About younger women and our feminism, though, I wonder if you're being fair. I think a lot of us DO consider ourselves feminists. Maybe our definition is slightly different—certainly that's the case if you define any right-thinking feminist as a Hillary voter. But in the end, on the substance as opposed to the symbolism, I wonder how far apart we really are. And I hope we air those questions as thoroughly as we aired the ones about gender identity in this campaign.
Beijing: Are we ever going to see Hillary in a dress again? Is there something wrong with her legs? Being tough does not equate to wearing trousers. Her cynicism aside, I just got tired of those suits. A woman aiming for the highest post in the land should have had a better dress sense. Or at list someone to help her. Who says a strong, highly intelligent woman cannot be feminine? What a missed opportunity
Dahlia Lithwick: Beijing, Clinton needs to be credited for feeling her way along in wholly unfamiliar political and public territory. The skirts/pants thing is the tip of the iceberg in terms of the fine line she was forced to walk. She made some very hard choices about how to present herself and while some of them might strike us as cartoonish, she had very, very little room to operate, and she taught us so very much about what the next time will look like.
Anchorage, Alaska: Good morning (local)—my question to the XXers is this; while most of the mainstream media will be devoted to the surface appearances of reconciliation, forging party unity, etc., what do you expect to be happening behind the scenes? I've seen plenty of "it's Obama's party now," but really, don't you think it would be a daunting task to either expect the old "Clinton" guard to soften and meld into the new generation, or to be rooted out? I read many of the comments from Ickes, Davis, etc., to be as much about preserving their own behind-closed-doors power as about Clinton deserving the nomination.
Melinda Henneberger: Totally right; it's only 51 percent Obama's party now.(Or whatever; the way in which I most identified with Hillary is that I, too, am opposed to math.) But surely the biggest question still on the Democratic table is whether/to what extent she'll work for Obama. (Will she pull out the stops? Or undermine him while seeming to pull out the stops?) I think one reason you saw John Kerry so strongly in Obama's camp is that there were also major questions about how much her heart was ever in the '04 campaign.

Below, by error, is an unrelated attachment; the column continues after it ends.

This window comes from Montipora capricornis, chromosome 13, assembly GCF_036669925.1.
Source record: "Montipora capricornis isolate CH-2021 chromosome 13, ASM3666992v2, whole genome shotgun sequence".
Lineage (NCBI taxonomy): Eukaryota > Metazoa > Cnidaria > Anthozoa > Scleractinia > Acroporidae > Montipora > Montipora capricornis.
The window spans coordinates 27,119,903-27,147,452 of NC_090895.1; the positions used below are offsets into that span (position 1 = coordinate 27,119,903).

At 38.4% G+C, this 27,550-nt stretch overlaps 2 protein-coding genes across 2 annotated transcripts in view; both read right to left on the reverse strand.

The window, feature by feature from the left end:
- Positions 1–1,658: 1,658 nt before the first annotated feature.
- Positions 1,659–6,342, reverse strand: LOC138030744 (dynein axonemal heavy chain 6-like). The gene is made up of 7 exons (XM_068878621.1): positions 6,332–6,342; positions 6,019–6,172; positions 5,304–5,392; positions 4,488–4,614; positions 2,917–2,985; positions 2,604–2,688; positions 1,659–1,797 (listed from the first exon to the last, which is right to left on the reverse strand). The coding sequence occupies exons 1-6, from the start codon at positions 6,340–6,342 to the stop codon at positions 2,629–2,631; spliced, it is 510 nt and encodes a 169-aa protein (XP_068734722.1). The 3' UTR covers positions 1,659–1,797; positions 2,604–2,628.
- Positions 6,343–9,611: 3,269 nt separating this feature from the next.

Anonymous: Dear Emily, Melinda, Dahlia and Meghan: I've read about how Obama "gets" Gen X and Gen Y voters. Clearly, he doesn't "get" baby boomer white women in the same way. I'm a stereotypical Clinton backer ... aging baby boomer, white, female, college educated, HR Manager, 4 years to retirement, a lifetime Democrat who's never missed an election. I think Obama's campaign has been mostly flash and very little substance. The flap over his church leads me to believe that he's passive-aggressive. Bottom line, I'm really pissed that my candidate, Hillary Clinton, lost the nomination. What can/should Obama do to convince me to vote for him? Thanks. Jean
Meghan O'Rourke: I think you're right that Obama doesn't get baby boomer white women the same way he gets younger types. And I think Hillary really does, to give her credit. So I totally understand your frustration that your candidate didn't get the nomination. And I think Obama is no messiah: He has his flaws, his arrogance, his weaknesses. But he is a strong Democratic candidate in many ways. He seems to me—and I can only speak for myself—to be trying to put together a platform that will bring America forward. And what I like about him is that he seems to listen to voters.
Finally, though: If you care about women's issues at all, do you really want McCain to be president? He has his appealing qualities. But his support of women, frankly, is not one of them. He recently called his wife a nasty word in front of reporters; he laughed when a supporter called Hillary the "b-word," and he voted against the equal pay bill for women. As a woman interested in furthering the rights of women, I'd really not want this man in the White House.